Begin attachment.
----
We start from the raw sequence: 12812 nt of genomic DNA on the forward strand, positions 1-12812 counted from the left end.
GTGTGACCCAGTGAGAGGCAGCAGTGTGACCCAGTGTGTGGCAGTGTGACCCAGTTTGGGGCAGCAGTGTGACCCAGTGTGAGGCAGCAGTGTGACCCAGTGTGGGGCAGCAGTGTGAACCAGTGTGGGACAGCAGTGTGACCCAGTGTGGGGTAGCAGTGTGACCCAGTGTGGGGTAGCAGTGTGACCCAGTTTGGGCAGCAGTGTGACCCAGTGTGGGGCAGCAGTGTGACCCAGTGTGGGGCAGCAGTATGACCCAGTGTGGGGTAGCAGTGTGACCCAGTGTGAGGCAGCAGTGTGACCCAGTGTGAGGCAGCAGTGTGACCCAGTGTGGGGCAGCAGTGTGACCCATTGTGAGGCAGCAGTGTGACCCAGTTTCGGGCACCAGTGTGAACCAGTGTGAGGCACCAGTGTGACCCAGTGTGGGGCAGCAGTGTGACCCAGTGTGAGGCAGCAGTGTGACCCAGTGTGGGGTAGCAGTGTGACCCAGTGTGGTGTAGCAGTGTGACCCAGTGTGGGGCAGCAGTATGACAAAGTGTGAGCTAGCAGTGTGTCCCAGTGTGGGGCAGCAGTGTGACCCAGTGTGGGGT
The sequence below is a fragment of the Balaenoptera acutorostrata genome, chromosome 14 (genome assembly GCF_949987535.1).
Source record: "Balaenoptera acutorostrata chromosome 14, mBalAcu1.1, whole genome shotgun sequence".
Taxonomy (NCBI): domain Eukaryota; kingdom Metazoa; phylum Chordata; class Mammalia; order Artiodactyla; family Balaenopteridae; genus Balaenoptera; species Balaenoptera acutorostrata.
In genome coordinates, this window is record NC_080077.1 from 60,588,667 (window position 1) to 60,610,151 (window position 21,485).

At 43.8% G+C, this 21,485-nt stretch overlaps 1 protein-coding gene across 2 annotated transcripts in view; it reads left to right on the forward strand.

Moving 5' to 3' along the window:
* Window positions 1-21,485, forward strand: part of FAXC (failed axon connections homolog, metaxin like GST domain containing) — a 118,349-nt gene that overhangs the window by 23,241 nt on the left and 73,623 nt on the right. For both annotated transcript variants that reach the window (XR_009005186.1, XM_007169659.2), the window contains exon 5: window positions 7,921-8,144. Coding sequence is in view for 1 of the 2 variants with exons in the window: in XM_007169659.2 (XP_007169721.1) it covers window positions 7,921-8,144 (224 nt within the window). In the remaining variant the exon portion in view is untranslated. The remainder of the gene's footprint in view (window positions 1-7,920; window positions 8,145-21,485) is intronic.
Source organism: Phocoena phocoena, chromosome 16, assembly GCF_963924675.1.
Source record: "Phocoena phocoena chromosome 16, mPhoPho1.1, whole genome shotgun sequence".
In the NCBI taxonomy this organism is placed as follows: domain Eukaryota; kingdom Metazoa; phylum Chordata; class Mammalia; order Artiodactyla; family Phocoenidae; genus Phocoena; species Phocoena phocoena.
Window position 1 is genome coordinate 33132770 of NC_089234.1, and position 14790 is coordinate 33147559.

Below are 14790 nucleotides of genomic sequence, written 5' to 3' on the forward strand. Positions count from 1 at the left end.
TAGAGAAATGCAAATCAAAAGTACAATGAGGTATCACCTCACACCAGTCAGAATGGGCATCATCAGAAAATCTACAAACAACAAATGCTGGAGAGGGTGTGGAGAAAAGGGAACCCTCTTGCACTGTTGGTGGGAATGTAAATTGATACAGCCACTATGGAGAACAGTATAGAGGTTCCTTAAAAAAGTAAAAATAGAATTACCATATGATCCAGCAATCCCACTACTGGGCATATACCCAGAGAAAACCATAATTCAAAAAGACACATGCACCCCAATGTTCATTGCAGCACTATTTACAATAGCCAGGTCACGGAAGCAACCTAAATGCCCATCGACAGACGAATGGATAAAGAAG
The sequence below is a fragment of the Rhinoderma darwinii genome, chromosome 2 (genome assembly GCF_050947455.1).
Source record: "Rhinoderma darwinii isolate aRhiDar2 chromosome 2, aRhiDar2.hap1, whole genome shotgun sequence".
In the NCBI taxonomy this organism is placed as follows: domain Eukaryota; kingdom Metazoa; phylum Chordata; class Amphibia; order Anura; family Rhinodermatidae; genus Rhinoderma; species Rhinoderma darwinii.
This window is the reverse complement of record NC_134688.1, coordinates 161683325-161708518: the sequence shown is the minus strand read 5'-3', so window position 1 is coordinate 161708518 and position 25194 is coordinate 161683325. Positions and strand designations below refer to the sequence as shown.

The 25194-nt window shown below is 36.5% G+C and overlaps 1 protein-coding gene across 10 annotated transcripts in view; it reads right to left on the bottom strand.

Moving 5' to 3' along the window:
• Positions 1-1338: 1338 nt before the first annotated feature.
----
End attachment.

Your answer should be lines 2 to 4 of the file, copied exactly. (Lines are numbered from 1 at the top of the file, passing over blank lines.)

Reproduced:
GTGTGACCCAGTGAGAGGCAGCAGTGTGACCCAGTGTGTGGCAGTGTGACCCAGTTTGGGGCAGCAGTGTGACCCAGTGTGAGGCAGCAGTGTGACCCAGTGTGGGGCAGCAGTGTGAACCAGTGTGGGACAGCAGTGTGACCCAGTGTGGGGTAGCAGTGTGACCCAGTGTGGGGTAGCAGTGTGACCCAGTTTGGGCAGCAGTGTGACCCAGTGTGGGGCAGCAGTGTGACCCAGTGTGGGGCAGCAGTATGACCCAGTGTGGGGTAGCAGTGTGACCCAGTGTGAGGCAGCAGTGTGACCCAGTGTGAGGCAGCAGTGTGACCCAGTGTGGGGCAGCAGTGTGACCCATTGTGAGGCAGCAGTGTGACCCAGTTTCGGGCACCAGTGTGAACCAGTGTGAGGCACCAGTGTGACCCAGTGTGGGGCAGCAGTGTGACCCAGTGTGAGGCAGCAGTGTGACCCAGTGTGGGGTAGCAGTGTGACCCAGTGTGGTGTAGCAGTGTGACCCAGTGTGGGGCAGCAGTATGACAAAGTGTGAGCTAGCAGTGTGTCCCAGTGTGGGGCAGCAGTGTGACCCAGTGTGGGGT
The sequence below is a fragment of the Balaenoptera acutorostrata genome, chromosome 14 (genome assembly GCF_949987535.1).
Source record: "Balaenoptera acutorostrata chromosome 14, mBalAcu1.1, whole genome shotgun sequence".